Rave was — and to some extent remains — an unfamiliar ground to me, and that’s because my participation in activities involving one has always been at a minimal. I first encountered the term in college, circa 1999, when Malate could practically be named Street Party District. My curiosity (and outgoing friends) led me to the “in” clubs and “it” crowds, but my inner homebody found no reason to stay.
Fast forward to 2012: EDM artist Zedd came out with Spectrum and Find You, two mainstream ear worms that had a “feat. Matthew Koma” appended to their titles. Later on I’d see the same name featured in dance tracks I would play on repeat. It turns out the man is a singer, songwriter, producer — and a DJ to boot — who gives soulful acoustic performances.
Matthew Koma served as a Northern Star when it came to negotiating my way through the loud and variegated world of electronic dance music, leading me to more interesting artists and soundscapes that made me want to linger. His songs, whether he sang, wrote or produced them, made clubbing at first a tolerable and eventually an exciting experience. It became similar to watching a concert — there’s the music to look forward to.
“I think it’s always been a huge genre. Commercially it’s become viable, especially in America in the context of radio, because it’s evolved into something that is song-driven, and the production has become super interesting as well,” offered Matthew when asked why EDM has flourished over the past half-decade.
As to whether or not the genre gets the respect along with the attention it deserves (EDM is often associated with mindless beats), Matthew said, “It’s always hard to talk about music or art in relation to respect. They all deserve respect. It’s people pouring their hearts into whatever it is they do, whether it’s painting or making music.”
Speaking of heart, his own creative process is a sort of romance — at least that’s how I’d like to interpret it. I’ve always wanted to know if singer-songwriters are ever jealous of their songs and for Matthew, the answer is no. “You fall in love with every song during the process of creating it. It’s not until a week or three years later that you realize your relationship with it, whether you love it eternally or you hate it eternally, or you’re indifferent,” he explained. “So I never feel very precious about it. They all kind of have lives of their own. It’s a ‘what will be will be’ sort of mentality. Let some songs go and fly with other people, and let some be yours.”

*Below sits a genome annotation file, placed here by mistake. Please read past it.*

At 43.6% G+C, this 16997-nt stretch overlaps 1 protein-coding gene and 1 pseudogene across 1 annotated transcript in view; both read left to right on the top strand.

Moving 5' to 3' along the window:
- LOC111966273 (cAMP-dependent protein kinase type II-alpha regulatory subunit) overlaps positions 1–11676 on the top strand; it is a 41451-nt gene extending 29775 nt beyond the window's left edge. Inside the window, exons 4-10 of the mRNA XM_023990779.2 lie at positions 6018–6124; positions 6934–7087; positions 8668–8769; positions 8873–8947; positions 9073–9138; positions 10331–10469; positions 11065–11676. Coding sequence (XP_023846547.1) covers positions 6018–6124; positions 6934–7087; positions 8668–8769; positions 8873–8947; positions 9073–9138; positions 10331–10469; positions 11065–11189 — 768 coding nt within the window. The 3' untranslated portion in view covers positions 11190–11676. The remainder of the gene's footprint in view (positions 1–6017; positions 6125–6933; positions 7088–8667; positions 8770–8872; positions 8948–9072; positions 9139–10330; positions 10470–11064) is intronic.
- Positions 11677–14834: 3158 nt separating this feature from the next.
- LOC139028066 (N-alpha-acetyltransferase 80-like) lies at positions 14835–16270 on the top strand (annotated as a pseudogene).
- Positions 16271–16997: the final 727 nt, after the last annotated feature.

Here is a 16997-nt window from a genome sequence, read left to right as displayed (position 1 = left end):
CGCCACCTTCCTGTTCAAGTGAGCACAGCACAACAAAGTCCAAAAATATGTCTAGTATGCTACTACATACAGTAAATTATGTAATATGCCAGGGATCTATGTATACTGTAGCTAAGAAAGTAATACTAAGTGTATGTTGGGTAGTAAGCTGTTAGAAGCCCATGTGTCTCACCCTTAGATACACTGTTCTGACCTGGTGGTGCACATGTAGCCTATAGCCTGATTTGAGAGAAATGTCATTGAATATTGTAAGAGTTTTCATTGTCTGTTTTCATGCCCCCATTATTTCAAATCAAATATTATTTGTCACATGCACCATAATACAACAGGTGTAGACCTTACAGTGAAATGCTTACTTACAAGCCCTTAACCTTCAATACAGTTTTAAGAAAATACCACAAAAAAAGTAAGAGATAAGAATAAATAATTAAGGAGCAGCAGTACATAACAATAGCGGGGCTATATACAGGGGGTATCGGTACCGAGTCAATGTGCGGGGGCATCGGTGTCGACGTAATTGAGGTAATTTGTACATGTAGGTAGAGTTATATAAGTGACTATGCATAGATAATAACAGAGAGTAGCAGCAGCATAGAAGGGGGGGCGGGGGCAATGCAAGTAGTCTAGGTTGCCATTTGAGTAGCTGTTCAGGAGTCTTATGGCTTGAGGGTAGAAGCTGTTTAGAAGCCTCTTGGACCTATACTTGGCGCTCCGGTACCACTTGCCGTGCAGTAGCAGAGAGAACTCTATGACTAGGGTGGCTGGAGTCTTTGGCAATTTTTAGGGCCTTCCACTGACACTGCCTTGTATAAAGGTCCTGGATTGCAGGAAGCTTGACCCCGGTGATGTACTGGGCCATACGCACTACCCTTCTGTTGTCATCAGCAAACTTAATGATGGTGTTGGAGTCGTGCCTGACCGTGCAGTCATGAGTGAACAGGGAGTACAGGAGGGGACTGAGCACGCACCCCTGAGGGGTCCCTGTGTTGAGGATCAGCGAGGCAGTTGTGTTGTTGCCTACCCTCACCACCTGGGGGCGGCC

Matthew has worked with a diverse group of artists and if there’s one thing he learned from them, it’s openness. “The coolest thing I’ve seen in artists who have the most integrity, the most sense of self, is that they’re always students. They’re always open to challenging what they do or know, and it’s not in a way that makes them inauthentic but in a way that allows them to grow,” he shared. “That’s a cool thing to remember, that it’s okay to try different things, and that it’s okay to succeed in some of them and not succeed in some of them.”
Needless to say, 29-year-old musician has been in the industry for quite a while, but he only decided to release his own record early next year. “It kind of decides itself when it’s ready and when it’s done. A record is a snapshot of time. When there’s a body of message to deliver, you’ll know when you have to put that out and move on to the next chapter,” he said, adding that his presence in the scene is a blessing and a curse. “I have a lot of songs out that people have this perception of who I am and what I do,” he continued. “‘Does it live up to that? Does it feel like a continuation of that? Is it separated enough?’ There are so many things that go through people’s minds before even hearing the album. You have to take the extra step of having to overcome that.”
He gave a taste of the new album and reminded us how it felt to get high on music and dance when he returned to Manila on May 27 to spin at the Chaos Nightclub, City of Dreams. It was almost 2 a.m. and while I still had the stamina of a 20-year-old, I was anxious to see him perform. When I was no longer conscious of waiting, he came. There were no introductions, no dramatic darkness, no long, tormenting silence. Next thing I knew, Find You was playing and I — we — lost it.
That collective dizziness once the DJ drops that song — here you are among strangers, for a brief moment speaking the same language, surrendering to the same force — nothing beats that. From thereon he labored as if desperate to please (or was it to possess?) his audience. If we didn’t know the song, he made us like it.
He brought the house down, and did so with neither the fancy light works nor the mind-blowing graphics — the impressive productions Matthew spoke of — which define current EDM parties. Hours before his show, I asked him out of fun what “DJ” stands for and he retorted rather quickly, “Designated Jazzmaster.” That night, he might have shown me what he meant.
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